I'm fundamentally a creator, which is why some of the administration of leadership does drive me kind of crazy sometimes. I'm fundamentally creative. I've always wanted to be in the creation space as far as creating product and creating really good content that fundamentally drives the product experience and the customer experience.
So yeah, here I am still doing it, still trying to achieve the lofty goals, not always getting there.
But you've got them though, and that's what's important and you haven't given up on them. You still have hope and a twinkle in your eye, and that's what content needs.
Yeah. Hey, I want to step back a little bit because we've had a lot of people on this podcast, but I don't think I've ever really talked to somebody with such deep experience as a technical writer. So I do want to get to your role as a leader and how things are evolving within the larger content practice at Salesforce. But let's take several steps back. Can you talk to me about the work that you did as a technical writer?
Sure. How far back do you want to go? I started work at IBM writing in SGML. So IBM was way ahead of the time in creating structured content. So I documented some of their desktop products, some of which saw the light of day, some didn't.
I then went on, I've always wanted to, I like explaining knotty problems. I like some of the UX copy, UI pieces as well now that we can get the research behind it and really tweak stuff and look at the impact. But fundamentally, I've specialized in describing highly complicated scenarios and giving context and helping people understand the purpose and how to do them.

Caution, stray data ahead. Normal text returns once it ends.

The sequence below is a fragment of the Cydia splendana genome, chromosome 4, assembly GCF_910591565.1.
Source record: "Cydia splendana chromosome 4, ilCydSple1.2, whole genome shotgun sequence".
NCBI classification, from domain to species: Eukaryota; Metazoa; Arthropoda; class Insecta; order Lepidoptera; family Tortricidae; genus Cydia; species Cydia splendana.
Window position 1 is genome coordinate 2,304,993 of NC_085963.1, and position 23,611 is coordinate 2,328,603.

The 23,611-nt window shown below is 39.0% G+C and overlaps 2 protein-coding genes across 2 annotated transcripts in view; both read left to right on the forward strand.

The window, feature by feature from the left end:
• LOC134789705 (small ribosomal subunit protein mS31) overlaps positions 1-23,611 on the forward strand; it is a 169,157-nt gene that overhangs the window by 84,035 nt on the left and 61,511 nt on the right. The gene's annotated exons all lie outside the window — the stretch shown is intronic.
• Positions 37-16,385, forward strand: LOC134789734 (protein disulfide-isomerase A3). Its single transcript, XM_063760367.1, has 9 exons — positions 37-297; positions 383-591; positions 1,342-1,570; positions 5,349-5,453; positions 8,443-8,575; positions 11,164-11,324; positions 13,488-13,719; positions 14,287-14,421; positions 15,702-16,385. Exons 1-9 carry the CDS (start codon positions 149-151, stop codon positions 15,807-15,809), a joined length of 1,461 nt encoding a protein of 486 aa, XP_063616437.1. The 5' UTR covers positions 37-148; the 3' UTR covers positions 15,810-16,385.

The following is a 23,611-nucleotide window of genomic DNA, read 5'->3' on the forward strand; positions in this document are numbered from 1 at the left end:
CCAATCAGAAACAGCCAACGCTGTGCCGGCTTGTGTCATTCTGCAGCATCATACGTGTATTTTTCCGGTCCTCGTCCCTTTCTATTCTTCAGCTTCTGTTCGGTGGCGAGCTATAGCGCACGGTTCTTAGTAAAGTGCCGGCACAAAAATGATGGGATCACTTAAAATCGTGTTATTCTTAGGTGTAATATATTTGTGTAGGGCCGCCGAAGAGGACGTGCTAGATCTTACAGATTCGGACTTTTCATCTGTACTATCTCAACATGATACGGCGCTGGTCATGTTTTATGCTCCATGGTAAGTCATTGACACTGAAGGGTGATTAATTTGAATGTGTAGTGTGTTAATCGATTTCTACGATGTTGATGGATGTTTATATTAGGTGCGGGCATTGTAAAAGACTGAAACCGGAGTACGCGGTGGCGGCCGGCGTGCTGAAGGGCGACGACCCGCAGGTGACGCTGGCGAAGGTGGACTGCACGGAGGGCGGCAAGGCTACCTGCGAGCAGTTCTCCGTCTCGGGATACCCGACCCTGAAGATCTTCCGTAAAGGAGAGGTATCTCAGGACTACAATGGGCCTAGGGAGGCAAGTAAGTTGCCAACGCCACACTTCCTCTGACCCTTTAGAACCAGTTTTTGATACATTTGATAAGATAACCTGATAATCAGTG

I worked for a company called Arbor Software, and I was writing there and then managing, and I documented their calculator program. So this was one of the early multidimensional databases called Essbase, and subsequently was bought by Oracle and came in part of their BI suite, and who knows?
But it basically was, I really had to study hard, and then you take all of this information and you maybe come up with three or four help topics and a plus developer content or whatever it is. So that kind of knotty problem and really getting my head around it and really having to interview and work with all the subject-matter experts was just where I thrived. I really love that. I really want to go for minimalism. I really want to go for content that people can use to get the job done, what jobs they're trying to do. So that's been my career.